At no time in The Transporter Refueled does anything make a lick of sense. This is so far beyond the leave-your-brain-at-the-door stupidity of a Fast and Furious movie or even Transformers explosion porn. If it isn’t the dumbest movie in years, then it’s worth asking how many times the writers of Refueled watched that one before preparing this script.
You might well ask how we’ve reached a fourth Transporter movie, and where the clamor for it originated. That’s a good question. Collectively, the trilogy featuring Jason Statham barely made $200 million worldwide. By comparison, Need for Speed, the 2014 Aaron Paul vroom vroom movie that nobody saw … somehow made $203 million. So why this? Why now?
The case for a new Transporter gets murkier because there’s no sign of Jason Statham. He’s been replaced by Ed Skrein, a British rapper and actor whose rasp is both monotonous and largely incomprehensible. He is playing the same role as Statham, however— a former special ops mercenary named Frank Martin who now delivers parcels at high rates of speed. Martin receives a job offer from a mysterious woman named Anna (Loan Chabanol): He’s to pick her up, along with two packages, at a bank later that afternoon. The other packages are also mysterious women, and they’re all dressed the same. Turns out they’ve just robbed the bank. Martin, if you remember from the earlier trilogy, doesn’t ask questions. “Plausible deniability,” he always says, as if the law serves any function in these films other than to collide its cars into each other. The women are prostitutes, and they’re ripping off the crime syndicate that employs them so they can finally be free of its chains.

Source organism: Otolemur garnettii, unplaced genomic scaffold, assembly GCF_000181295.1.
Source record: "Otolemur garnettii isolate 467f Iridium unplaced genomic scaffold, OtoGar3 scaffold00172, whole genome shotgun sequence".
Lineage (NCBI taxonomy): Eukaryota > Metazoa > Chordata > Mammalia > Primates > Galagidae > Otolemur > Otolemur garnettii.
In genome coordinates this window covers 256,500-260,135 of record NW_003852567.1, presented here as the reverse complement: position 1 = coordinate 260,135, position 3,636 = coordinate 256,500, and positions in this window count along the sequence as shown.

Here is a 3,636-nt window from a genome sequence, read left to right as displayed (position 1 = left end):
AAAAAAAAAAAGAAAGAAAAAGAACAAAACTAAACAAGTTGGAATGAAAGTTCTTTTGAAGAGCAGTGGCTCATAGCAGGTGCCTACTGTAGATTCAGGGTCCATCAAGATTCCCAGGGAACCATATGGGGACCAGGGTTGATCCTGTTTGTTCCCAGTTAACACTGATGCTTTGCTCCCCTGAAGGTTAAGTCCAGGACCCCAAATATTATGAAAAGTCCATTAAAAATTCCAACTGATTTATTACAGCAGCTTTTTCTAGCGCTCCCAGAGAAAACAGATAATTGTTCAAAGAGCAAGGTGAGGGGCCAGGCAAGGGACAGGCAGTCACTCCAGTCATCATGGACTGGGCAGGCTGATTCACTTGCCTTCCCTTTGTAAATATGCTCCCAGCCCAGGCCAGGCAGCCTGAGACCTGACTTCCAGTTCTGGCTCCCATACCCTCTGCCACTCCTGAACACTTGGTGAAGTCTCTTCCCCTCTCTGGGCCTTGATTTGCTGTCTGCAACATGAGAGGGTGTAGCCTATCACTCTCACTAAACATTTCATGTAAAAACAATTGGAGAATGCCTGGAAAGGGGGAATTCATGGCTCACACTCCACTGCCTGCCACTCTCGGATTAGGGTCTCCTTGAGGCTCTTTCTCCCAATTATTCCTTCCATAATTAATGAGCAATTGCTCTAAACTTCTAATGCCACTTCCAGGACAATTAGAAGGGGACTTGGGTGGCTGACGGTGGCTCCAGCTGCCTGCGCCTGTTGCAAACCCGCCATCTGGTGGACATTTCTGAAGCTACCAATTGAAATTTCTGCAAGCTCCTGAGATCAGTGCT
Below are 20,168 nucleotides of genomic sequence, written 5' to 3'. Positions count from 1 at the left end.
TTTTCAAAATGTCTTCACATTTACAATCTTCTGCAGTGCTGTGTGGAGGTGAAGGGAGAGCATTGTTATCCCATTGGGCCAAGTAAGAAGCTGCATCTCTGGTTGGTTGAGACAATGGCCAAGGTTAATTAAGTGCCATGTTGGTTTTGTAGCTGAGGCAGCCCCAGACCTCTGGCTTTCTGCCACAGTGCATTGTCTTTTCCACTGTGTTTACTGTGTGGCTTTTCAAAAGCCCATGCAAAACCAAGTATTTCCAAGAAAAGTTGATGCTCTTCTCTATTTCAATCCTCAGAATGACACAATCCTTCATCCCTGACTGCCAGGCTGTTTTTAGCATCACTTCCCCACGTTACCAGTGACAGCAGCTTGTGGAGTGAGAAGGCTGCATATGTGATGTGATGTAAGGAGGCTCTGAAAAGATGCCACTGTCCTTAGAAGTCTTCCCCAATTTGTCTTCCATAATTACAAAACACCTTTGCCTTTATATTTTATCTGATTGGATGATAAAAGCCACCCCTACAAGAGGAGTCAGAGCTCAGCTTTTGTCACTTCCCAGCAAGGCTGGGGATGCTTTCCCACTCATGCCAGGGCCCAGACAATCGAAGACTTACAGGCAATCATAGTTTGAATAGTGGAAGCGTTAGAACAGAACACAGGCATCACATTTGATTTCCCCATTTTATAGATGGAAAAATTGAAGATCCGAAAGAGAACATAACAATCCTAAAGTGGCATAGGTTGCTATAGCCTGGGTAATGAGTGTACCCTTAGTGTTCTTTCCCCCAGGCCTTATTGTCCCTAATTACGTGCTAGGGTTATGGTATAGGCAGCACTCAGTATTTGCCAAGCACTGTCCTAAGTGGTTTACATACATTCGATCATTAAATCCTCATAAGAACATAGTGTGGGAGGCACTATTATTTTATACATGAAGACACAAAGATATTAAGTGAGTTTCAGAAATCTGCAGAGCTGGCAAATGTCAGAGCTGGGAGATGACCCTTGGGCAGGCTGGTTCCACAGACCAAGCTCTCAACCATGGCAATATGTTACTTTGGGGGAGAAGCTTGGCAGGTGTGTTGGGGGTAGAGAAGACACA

Each of their heists pushes the bullshit meter into the red. For example, at one point the three musketeers sneak into a nightclub with a tank of anesthetic, leaking it into the air system and causing hundreds in attendance to pass out, all so they can log in to a computer. And it works!
Martin is obliged to help them, you see, because they’ve abducted his father (Ray Stevenson), who has just retired from being a highly decorated spy. However, since he gets kidnapped in broad daylight multiple times in the film, it’s worth wondering how good he really was at that job. Or maybe it’s not worth wondering at all. Clearly, the three screenwriters never bothered to, so why break your back over it? Refueled is part of Luc Besson’s fiendish plan for world domination. His EuropaCorp is responsible for the Taken franchise, last year’s surprise summer hit, Lucy and just about every European action movie that stars an aging American actor.
One in 10 of these movies is OK, but you can’t argue with the bank statements. EuropaCorp is also a proving ground for young European directors. Louis Leterrier made the first two Transporter flicks before graduating to The Incredible Hulk in 2008 and Now You See Me a couple years ago. Refueled is Besson’s second gift to Camille Delamarre, following up last year’s atrocious Brick Mansions. But this may be the stupidest and least interesting movie the McDonald’s of Mayhem has churned out.
Perhaps it’s asking too much for instantaneous online bank transfers in the hundreds of millions of dollars to require more than a name and a photo, or for characters who can’t possibly share a backstory to not actually share that backstory. Maybe horrible overdubs of terrible dialogue actually enhance this experience; it certainly gets some laughs. But if filmmaking is this lazy—if the stick-to-carrot ratio of entertaining you is this short—shouldn’t you just stay home?
By the way, Besson has already announced there will be two more of these. Get in line. ■